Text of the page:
It is only 19 feet square, and Collins expects visitors on the Georgetown Garden Tour Friday will keep moving, through the house, through the Back 40 and out the side gate, otherwise he is in trouble. The house is 14 feet wide, so there's not much backup space there for dawdling.
The first startling thing you see is a grape vine at the Collins front door. Do you expect some great rarity from the Chinese-Tibetan borderland? Not at all, it is the wild fox grape of New England, rising the full height of the house, with a stem 10 inches thick.
It would be rude to ask the Collinses why this grape does not pull the little house down.
Off the living room you see the world's greatest greenhouse, 39 inches wide, nine feet high and 10 feet long. It has a Plexiglas roof that hinges, so in the summer god's rain falls right in, and in the winter (for the plastic has gone a bit swayback in the middle) it collects a bit of water for cardinals to bathe in. In only a few places in this capital can you see cardinals bathing above your head. Collins admires them because they are perfectly red underneath -- "so many birds run to gray," and of course it makes a difference if you're seeing them from beneath.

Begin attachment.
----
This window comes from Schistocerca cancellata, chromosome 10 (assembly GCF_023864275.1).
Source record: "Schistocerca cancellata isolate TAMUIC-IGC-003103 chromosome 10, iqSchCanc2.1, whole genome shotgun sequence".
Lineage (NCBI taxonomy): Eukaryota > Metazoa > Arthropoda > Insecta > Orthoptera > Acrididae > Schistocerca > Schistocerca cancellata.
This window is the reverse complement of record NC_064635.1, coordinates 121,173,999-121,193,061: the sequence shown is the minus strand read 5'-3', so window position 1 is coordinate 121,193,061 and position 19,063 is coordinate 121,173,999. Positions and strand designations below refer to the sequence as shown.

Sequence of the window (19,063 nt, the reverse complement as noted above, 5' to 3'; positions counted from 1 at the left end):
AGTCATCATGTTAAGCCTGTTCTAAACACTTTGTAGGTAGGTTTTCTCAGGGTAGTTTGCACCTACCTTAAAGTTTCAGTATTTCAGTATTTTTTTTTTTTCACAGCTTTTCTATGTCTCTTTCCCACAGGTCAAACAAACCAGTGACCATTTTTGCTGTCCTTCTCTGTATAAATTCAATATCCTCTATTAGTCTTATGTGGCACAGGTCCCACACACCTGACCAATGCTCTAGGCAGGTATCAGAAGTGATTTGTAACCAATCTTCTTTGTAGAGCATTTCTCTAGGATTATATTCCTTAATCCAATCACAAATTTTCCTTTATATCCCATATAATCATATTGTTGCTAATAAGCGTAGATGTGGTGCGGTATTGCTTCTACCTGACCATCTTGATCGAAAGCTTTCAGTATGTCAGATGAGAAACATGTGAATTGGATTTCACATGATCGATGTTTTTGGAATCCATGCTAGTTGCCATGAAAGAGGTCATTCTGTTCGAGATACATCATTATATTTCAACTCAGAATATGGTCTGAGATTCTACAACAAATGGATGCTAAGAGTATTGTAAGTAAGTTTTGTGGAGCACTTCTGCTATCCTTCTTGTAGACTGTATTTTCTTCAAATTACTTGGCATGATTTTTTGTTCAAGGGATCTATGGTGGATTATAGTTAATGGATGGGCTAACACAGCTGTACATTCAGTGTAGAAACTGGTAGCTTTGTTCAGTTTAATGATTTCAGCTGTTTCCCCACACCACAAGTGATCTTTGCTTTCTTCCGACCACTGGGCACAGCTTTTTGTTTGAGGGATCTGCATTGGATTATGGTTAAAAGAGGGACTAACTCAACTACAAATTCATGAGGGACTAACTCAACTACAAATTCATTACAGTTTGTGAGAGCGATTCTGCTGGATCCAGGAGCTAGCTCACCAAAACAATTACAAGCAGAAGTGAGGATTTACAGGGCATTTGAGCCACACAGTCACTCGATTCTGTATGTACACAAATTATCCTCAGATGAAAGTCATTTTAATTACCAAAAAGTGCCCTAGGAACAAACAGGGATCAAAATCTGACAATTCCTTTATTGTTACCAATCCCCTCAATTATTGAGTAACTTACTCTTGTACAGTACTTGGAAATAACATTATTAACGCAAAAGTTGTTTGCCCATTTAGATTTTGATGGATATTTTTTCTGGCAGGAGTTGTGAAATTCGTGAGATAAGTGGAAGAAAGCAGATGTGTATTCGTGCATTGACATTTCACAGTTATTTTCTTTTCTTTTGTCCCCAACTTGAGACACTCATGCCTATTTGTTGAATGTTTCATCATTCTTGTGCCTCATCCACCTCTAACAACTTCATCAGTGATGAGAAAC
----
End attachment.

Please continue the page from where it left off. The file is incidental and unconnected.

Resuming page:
This greenhouse (heated by a fan blowing across the copper coils of the regular hot-water tank for the house) boasts a creeping fig about 15 years old. It festoons walls and some of the roof. In the summer, with the roof off, it shoots up to the top of the dwelling.
It gets whacked back in winter, and has to make do with growing inside the greenhouse until the next summer when it zooms forth again.
In the back garden you will notice a gnarled trunk of the native aralia, much encumbered with a vine or two but no branches to speak of. That is because the Collinses let them sprout up to the top of the house in the summer --wonderful -- but saw them off in the fall, to catch the winter sun. Just now the aralia is sprouting for its dizzy ascent this summer.